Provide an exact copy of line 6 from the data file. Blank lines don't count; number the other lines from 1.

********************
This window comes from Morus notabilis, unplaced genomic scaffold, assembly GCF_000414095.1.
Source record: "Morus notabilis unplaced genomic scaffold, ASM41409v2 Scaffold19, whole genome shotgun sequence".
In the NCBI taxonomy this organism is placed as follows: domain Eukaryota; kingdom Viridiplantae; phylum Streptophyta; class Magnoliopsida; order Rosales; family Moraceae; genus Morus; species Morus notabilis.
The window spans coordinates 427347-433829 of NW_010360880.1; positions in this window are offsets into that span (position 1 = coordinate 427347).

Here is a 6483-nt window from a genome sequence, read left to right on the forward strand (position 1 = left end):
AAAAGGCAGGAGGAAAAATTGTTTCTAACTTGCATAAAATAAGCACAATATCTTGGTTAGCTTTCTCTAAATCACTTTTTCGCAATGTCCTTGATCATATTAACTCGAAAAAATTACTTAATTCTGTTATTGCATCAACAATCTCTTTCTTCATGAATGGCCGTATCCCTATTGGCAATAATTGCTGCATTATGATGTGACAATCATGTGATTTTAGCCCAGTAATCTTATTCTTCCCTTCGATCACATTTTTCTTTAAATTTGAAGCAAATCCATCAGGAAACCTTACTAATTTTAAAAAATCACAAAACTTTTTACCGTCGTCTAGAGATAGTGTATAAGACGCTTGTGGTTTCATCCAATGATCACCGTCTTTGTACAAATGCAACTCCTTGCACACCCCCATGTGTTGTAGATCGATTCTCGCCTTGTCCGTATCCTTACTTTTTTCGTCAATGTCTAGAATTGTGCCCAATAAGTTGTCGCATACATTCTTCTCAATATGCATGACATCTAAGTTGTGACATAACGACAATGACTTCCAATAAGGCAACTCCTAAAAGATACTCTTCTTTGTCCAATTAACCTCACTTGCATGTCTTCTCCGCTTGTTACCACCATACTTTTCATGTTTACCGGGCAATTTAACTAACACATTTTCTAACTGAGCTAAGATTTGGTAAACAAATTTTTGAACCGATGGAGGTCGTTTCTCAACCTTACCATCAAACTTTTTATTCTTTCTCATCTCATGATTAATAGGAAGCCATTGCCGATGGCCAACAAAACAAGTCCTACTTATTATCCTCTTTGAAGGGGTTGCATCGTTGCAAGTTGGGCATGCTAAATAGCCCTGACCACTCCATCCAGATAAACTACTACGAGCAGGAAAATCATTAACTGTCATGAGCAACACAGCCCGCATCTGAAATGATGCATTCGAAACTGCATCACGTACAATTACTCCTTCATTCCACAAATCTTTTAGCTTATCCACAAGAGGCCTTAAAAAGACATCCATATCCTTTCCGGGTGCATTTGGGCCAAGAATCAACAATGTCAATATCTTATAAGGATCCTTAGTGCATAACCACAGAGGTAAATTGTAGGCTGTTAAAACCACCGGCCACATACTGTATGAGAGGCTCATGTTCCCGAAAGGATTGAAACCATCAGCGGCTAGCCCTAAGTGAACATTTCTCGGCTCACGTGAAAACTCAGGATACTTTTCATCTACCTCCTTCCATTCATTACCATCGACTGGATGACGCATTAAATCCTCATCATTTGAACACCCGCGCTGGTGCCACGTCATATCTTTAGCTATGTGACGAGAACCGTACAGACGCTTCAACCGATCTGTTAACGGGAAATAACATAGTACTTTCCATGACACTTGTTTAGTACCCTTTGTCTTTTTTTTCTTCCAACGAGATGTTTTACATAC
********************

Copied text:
AAAAGGCAGGAGGAAAAATTGTTTCTAACTTGCATAAAATAAGCACAATATCTTGGTTAGCTTTCTCTAAATCACTTTTTCGCAATGTCCTTGATCATATTAACTCGAAAAAATTACTTAATTCTGTTATTGCATCAACAATCTCTTTCTTCATGAATGGCCGTATCCCTATTGGCAATAATTGCTGCATTATGATGTGACAATCATGTGATTTTAGCCCAGTAATCTTATTCTTCCCTTCGATCACATTTTTCTTTAAATTTGAAGCAAATCCATCAGGAAACCTTACTAATTTTAAAAAATCACAAAACTTTTTACCGTCGTCTAGAGATAGTGTATAAGACGCTTGTGGTTTCATCCAATGATCACCGTCTTTGTACAAATGCAACTCCTTGCACACCCCCATGTGTTGTAGATCGATTCTCGCCTTGTCCGTATCCTTACTTTTTTCGTCAATGTCTAGAATTGTGCCCAATAAGTTGTCGCATACATTCTTCTCAATATGCATGACATCTAAGTTGTGACATAACGACAATGACTTCCAATAAGGCAACTCCTAAAAGATACTCTTCTTTGTCCAATTAACCTCACTTGCATGTCTTCTCCGCTTGTTACCACCATACTTTTCATGTTTACCGGGCAATTTAACTAACACATTTTCTAACTGAGCTAAGATTTGGTAAACAAATTTTTGAACCGATGGAGGTCGTTTCTCAACCTTACCATCAAACTTTTTATTCTTTCTCATCTCATGATTAATAGGAAGCCATTGCCGATGGCCAACAAAACAAGTCCTACTTATTATCCTCTTTGAAGGGGTTGCATCGTTGCAAGTTGGGCATGCTAAATAGCCCTGACCACTCCATCCAGATAAACTACTACGAGCAGGAAAATCATTAACTGTCATGAGCAACACAGCCCGCATCTGAAATGATGCATTCGAAACTGCATCACGTACAATTACTCCTTCATTCCACAAATCTTTTAGCTTATCCACAAGAGGCCTTAAAAAGACATCCATATCCTTTCCGGGTGCATTTGGGCCAAGAATCAACAATGTCAATATCTTATAAGGATCCTTAGTGCATAACCACAGAGGTAAATTGTAGGCTGTTAAAACCACCGGCCACATACTGTATGAGAGGCTCATGTTCCCGAAAGGATTGAAACCATCAGCGGCTAGCCCTAAGTGAACATTTCTCGGCTCACGTGAAAACTCAGGATACTTTTCATCTACCTCCTTCCATTCATTACCATCGACTGGATGACGCATTAAATCCTCATCATTTGAACACCCGCGCTGGTGCCACGTCATATCTTTAGCTATGTGACGAGAACCGTACAGACGCTTCAACCGATCTGTTAACGGGAAATAACATAGTACTTTCCATGACACTTGTTTAGTACCCTTTGTCTTTTTTTTCTTCCAACGAGATGTTTTACATAC